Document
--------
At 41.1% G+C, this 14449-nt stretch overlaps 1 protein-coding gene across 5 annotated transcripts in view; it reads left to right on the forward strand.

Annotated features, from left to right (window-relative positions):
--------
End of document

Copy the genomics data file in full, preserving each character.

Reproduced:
At 41.1% G+C, this 14449-nt stretch overlaps 1 protein-coding gene across 5 annotated transcripts in view; it reads left to right on the forward strand.

Annotated features, from left to right (window-relative positions):